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I currently own a 2006 Macbook Pro 1.1, and since some months I have recurrent problems of displays bug or artifacts. I searched quickly around to see that a lot of other users on Mac (iMac or Macbook Pro) also have the same problem due to a problem for the X1600 video card. Apparently it's due to overheating problem, in my case even without warming a lot I have very bad display bugs such as colorful pixel lines, or glitches, and freeze and crash, all of this on Tiger, Leopard and Snow Leopard.

I found this interesting article here talking about this problem and trying to gather people so that Apple take the serious GPU problem in consideration.

In one of the comments, an user said he removed all bundle named with "radeon" and then he had no more problems under Leopard, and seems ot work fine well too on Snow Leopard. I did the same thing, I removed the bundles of the driver, restart, and no more problems, but not more 3D acceleration, which is not an acceptable solution.

For those interested, here is the list of files to be deleted to stop having this problem.

/System/Library/Extensions/ATIRadeonX1000.kext
/System/Library/Extensions/ATIRadeonX1000GA.plugin
/System/Library/Extensions/ATIRadeonX1000GLDriver.bundle
/System/Library/Extensions/ATIRadeonX1000VADriver.bundle
/System/Library/Extensions/ATIRadeonX2000.kext
/System/Library/Extensions/ATIRadeonX2000GA.plugin
/System/Library/Extensions/ATIRadeonX2000GLDriver.bundle
/System/Library/Extensions/ATIRadeonX2000VADriver.bundle

I would like to know if there is a way to fix this using other drivers if that's possible or by creating a group to force Apple to make a replacement program in place.

Edit : How to locate those files on your hard drive if you are not under Snow Tiger :

sudo find / -iname "*radeon*"
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I will recommand you to save the bundle on an external hard drive in order to be able to restore the drivers after. As Mulot said, it is a really extreme solution... –  Natim Nov 21 '09 at 15:57

3 Answers 3

Thanks for the info! Before going to the last-resort option of entirely disabling the Graphics card, I instead tried to lower the temps that the GPU get to - this has appeared to work very well!

The permanent solution (for me) was using the free & Excellent "Fan Control" SysPref - simply increase the "Base Speed" (for me, from 1500rpm to 2000rpm) and I also reduce the "Upper Threshold" to 70°C - thus the fans will work harder to keep temps down should they rise. I like this solution because, in theory, it will always makes sure the temp stays below the crash-point (with tweaking of the fan-rpm vs. CPU-Temp settings). I suppose One can assume that CPU temp and GPU temp are correlated - they are in the same aluminum box!

I coupled that with "iStat Menus" (I think it's ShareWare) to monitor CPU & GPU temp (obviously GPU is more important here). Dace appears to have the right numbers - as long as my GPU temps is around or below 48°, no line glitches, and no freezes!

Thanks to everyone who posted their thoughts, it was very helpful in tracking down this elusive problem!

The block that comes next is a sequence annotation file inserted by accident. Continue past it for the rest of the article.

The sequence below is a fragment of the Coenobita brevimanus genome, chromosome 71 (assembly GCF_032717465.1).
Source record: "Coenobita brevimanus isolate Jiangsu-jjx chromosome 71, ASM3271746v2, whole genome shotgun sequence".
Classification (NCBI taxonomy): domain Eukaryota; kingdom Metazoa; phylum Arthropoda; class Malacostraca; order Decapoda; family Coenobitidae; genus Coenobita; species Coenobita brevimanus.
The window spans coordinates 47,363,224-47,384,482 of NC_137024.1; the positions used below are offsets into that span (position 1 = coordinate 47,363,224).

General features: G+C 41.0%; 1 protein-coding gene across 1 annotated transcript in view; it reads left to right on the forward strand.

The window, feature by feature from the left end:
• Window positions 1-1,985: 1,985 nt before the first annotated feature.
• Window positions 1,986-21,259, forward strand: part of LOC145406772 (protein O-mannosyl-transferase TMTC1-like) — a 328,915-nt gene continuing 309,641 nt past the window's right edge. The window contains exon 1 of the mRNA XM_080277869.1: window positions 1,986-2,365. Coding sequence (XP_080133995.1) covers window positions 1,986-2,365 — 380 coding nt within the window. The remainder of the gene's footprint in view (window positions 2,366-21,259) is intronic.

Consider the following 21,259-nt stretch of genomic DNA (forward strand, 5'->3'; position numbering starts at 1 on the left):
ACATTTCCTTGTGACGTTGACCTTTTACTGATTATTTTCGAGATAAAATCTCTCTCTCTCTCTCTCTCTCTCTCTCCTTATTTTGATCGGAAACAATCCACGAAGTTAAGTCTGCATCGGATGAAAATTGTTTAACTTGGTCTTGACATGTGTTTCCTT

Screenshot: Fan Control & iStat Menu monitoring

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Update: My computer used to freeze once a day. This has NOT happened again since I implemented the fixes mentioned above (almost 2 weeks ago)! I am quite happy with the Fan Control SysPref – it is really good. Ofcourse, faster fans means a slightly louder computer - but at least it is working without having spent a penny! –  DeminJanu Jan 16 '10 at 5:01

I too experienced the heat problems with my MacBook pro with the x1600. I am convinced that the graphic issues on my machine are directly related to the temperature of the GPU. Once the temperature gets above 60c my system starts to exhibit graphics glitches (tearing striping etc…).

  • I have been using smcfancontrol for years, which does help significantly, but does not help when I get both cores running full blast for more than 5 minutes in a row.

  • I have carefully cleaned out the old thermal compound and applied arctic silver, which only reduced the temperatures by about 1-2 degrees celsius. When you do this procedure I made the easily correctable mistake of not tightening the heatsink screws tight enough at first, which amplified the temperature problem

* – the real solution to this problem for me was to vacuum the rear vent with a powerful (2000W) vacuum cleaner. I spent several minutes pressing the wand of the vacuum tightly against the crack and moving it back and forth where the screen meets the main body of the notebook. I went to the trouble of vacuuming the croissant crumbs out of the keyboard at the same time :) . You will know when you get to the right spots because the smcfancontrol display will show your fans revving up to 7500rpm when the vacuum is over each fan exhaust port. This cleaning procedure shaved at least 15 degrees off of my temperatures.

My computer used to run at 58c at idle, and now it sits at 40c. It used to peak (and often lockup) at 75c, now I am hard pressed to get it above 60c.

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You might want to have the system off when you vacuum it, as this is likely to build up some static electricity... –  Josh Jul 29 '10 at 20:59

Try this recipe: http://discussions.info.apple.com/thread.jspa?threadID=1697470&tstart=0&messageID=12326867#12326867

My graphics bugs seem to have been banished.

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Perhaps you can summarize the text at the link. –  FredrikD Dec 11 '12 at 15:08

protected by studiohack Apr 27 '11 at 1:39

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